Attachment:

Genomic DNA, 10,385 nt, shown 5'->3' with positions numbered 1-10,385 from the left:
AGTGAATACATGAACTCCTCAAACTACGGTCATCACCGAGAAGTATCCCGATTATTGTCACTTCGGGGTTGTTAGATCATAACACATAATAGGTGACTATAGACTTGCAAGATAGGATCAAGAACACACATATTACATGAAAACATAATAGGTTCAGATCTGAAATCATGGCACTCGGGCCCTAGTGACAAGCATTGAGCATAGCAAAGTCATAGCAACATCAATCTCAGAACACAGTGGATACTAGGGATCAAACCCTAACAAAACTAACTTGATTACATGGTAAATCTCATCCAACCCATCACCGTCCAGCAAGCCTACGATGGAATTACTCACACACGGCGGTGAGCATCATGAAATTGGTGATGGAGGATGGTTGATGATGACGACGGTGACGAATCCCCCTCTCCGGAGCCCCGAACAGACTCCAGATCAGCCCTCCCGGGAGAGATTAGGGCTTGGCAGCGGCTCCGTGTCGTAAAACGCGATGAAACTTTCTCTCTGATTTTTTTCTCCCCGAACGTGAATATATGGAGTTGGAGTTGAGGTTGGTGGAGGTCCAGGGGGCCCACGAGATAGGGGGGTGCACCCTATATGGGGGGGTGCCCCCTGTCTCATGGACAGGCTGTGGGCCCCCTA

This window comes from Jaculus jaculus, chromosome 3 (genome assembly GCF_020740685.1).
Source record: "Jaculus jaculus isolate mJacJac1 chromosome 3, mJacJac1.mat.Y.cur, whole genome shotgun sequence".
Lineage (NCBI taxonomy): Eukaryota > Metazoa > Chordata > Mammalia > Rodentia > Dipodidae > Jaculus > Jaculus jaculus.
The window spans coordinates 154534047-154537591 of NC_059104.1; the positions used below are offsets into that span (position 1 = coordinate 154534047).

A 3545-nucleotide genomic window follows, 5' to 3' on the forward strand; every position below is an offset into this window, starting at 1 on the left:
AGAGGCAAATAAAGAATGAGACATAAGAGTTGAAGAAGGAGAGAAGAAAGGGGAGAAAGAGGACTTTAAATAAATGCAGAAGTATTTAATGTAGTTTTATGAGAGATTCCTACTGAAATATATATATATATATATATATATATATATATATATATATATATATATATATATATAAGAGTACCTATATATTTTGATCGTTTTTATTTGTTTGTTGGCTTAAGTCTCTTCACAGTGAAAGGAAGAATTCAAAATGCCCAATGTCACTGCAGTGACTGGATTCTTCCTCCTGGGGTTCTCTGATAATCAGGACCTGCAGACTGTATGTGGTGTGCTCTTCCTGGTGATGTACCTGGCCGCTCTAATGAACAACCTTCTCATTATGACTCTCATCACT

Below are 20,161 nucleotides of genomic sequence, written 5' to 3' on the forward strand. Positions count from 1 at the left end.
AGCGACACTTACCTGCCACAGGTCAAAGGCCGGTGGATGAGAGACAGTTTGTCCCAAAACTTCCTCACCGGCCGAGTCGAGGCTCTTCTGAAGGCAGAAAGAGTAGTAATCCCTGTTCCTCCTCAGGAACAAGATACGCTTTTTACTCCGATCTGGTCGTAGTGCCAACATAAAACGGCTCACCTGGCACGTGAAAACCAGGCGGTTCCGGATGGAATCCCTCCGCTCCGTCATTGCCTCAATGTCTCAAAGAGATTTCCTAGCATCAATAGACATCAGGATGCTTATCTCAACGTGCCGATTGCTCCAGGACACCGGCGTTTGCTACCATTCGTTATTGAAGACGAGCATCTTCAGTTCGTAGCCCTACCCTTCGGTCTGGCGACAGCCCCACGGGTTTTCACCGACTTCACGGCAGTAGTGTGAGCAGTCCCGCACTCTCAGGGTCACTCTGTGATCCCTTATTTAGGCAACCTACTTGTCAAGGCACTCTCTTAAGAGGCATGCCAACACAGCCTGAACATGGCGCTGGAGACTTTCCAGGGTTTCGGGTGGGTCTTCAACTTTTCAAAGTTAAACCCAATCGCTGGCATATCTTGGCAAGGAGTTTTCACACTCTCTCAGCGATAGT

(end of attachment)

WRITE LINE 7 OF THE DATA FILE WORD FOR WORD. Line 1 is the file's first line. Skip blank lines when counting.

A 3545-nucleotide genomic window follows, 5' to 3' on the forward strand; every position below is an offset into this window, starting at 1 on the left: